Only three new MAST ribogroups were defined here, and they were formed by a limited number of sequences (Table 2). MAST-23 was retrieved in two sites with deep anoxic waters, the Cariaco Basin (Atlantic) and the Saanlich Inlet (Pacific), whereas was undetected in the pyrotag survey of European coastal waters. MAST-24 included GenBank sequences from anoxic waters (Cariaco Basin and Black Sea) together with pyrotags from anoxic waters. MAST-25 included GenBank sequences from surface Pacific picoplankton as well as SAGs from the Indian Ocean and coastal pyrotags. Whereas MAST-23 and MAST-24 seem to be anaerobic protists, MAST-25 likely is an aerobic heterotrophic picoplankter.

Five MOCH groups were described here at different positions within Ochrophyta (Figure 1). Each group included GenBank sequences from different marine regions, and all were well represented by BioMarKs pyrotags and, except MOCH-5, also by SAG sequences (Table 2). The BioMarKs data set indicated that MOCH cells formed part of the picoplankton and nanoplankton (Supplementary Table S3), and pointed MOCH-2 as particularly abundant (0.8% of pyrotags in both size fractions). MOCH-1 and -2 contained SAGs sorted as plastidic cells, and MOCH-5 included two cultures of phototrophs (now lost). So these three groups most likely represent new algal lineages. Conversely, MOCH-3 and MOCH-4 probably represent new heterotrophic lineages, since SAGs within them were sorted as aplastidic and some of their sequences derived from deep and dark samples.

Ecological analysis of MAST ribogroups

The ecological settings for each of the 18 MAST ribogroups were investigated by analyzing three independent data sets: sample properties originating GenBank sequences (Figure 2), the presence and sorting criteria of SAGs prepared from planktonic marine cells (Table 2), and the contribution of pyrotags in an European coastal survey (Table 3). Some clear patterns were inferred. First, the exhaustive GenBank screening did not reveal any ribogroup typical of freshwater systems. In addition, MAST groups were exclusively composed by marine sequences, with notable exceptions in MAST-2 and -12 (Figure 2a). Second, there were no particular geographic restrictions for any of the groups, which were consistently retrieved from samples in all oceans (Figure 2b). Third, four groups, MAST-1, -3, -4 and -7, dominated the data sets, contributing to 72% of GenBank sequences, 88% of SAGs and 80% of pyrotags (Table 2). Fourth, most groups derived from planktonic samples and were not detected in sediments, with the exception of MAST-1, -9 and -12 (Figure 2c). The BioMarKs survey demonstrated that MAST-6 and -20 were also important in sediments. Fifth, some groups were exclusive of anoxic habitats: MAST-16, -20, -21, -22, -23 and -24. These contributed little to the BioMarKs data set (which had a lower sequencing effort in anoxic habitats) and included no SAG (which derive from oxic waters). MAST-9 and -12 appeared both in oxic and in anoxic systems, whereas the rest were exclusive of oxic samples (Figure 2d). Virtually, all these oxic ribogroups included SAG representatives and were well represented in the BioMarKs data set, which also allowed inferring the cell size of these particular lineages. Thus, some were clearly picoplanktonic (MAST-4, -7, -8, -10, -11 and -25), whereas others were also nanoplanktonic (MAST-1, -2 and -3). Finally, the contribution of ribogroups was always larger than that of known taxa of basal heterotrophic stramenopiles (Table 2). Ribogroups accounted for a significant share of the picoplankton signal (5.6% on average) and had a lower contribution to nanoplankton (2.1%) and microplankton (0.2%).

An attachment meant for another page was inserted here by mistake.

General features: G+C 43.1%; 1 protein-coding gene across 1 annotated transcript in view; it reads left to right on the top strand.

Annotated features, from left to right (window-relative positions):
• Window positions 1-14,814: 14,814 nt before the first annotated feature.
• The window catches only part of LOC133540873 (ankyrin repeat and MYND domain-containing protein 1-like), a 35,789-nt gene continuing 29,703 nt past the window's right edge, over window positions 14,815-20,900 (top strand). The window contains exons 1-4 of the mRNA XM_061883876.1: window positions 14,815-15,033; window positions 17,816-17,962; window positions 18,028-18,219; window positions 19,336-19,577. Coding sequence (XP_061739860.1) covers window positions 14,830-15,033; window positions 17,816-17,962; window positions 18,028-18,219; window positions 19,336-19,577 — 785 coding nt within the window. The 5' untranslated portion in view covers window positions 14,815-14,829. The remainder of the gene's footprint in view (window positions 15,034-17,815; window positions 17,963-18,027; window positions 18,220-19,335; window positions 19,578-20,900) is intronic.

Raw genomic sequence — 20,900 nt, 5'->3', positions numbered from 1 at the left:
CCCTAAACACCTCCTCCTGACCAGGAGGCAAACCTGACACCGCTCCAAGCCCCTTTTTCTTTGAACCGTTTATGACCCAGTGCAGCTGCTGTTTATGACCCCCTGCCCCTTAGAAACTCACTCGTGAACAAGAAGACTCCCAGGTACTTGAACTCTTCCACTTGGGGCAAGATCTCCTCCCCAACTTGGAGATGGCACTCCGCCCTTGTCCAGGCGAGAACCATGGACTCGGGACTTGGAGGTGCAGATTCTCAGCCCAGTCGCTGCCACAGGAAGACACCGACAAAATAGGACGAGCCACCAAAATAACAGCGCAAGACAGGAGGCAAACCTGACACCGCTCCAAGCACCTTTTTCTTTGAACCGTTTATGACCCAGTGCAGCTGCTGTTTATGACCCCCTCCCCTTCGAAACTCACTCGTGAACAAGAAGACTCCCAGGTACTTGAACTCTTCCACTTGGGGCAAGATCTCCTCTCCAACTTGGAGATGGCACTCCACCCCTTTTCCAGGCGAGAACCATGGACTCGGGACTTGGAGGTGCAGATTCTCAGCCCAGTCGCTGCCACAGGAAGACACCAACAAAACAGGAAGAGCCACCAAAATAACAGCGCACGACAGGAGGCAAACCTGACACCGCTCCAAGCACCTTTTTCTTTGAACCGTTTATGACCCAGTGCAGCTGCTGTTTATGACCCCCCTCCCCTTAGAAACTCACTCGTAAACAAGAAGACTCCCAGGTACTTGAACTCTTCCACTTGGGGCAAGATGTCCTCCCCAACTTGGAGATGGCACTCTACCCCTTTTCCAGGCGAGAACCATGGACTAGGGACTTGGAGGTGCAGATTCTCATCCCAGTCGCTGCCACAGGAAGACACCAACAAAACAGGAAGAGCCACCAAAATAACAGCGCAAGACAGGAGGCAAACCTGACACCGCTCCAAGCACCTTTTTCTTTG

Figure 2
figure2

Ecological preferences of 11 MAST ribogroups inferred from sample attributes extracted from GenBank entries. Only ribogroups with a significant number of sequences (>20) are shown. Each panel shows the distribution of sequences within each group according to salinity (a), geographic origin (b), substrate (c) and oxygen (d).

Table 3 Relative abundance (% of pyrotags) of MAST ribogroups, basal taxa within stramenopiles, and unassigned stramenopiles in the different sample types of the BioMarKs data set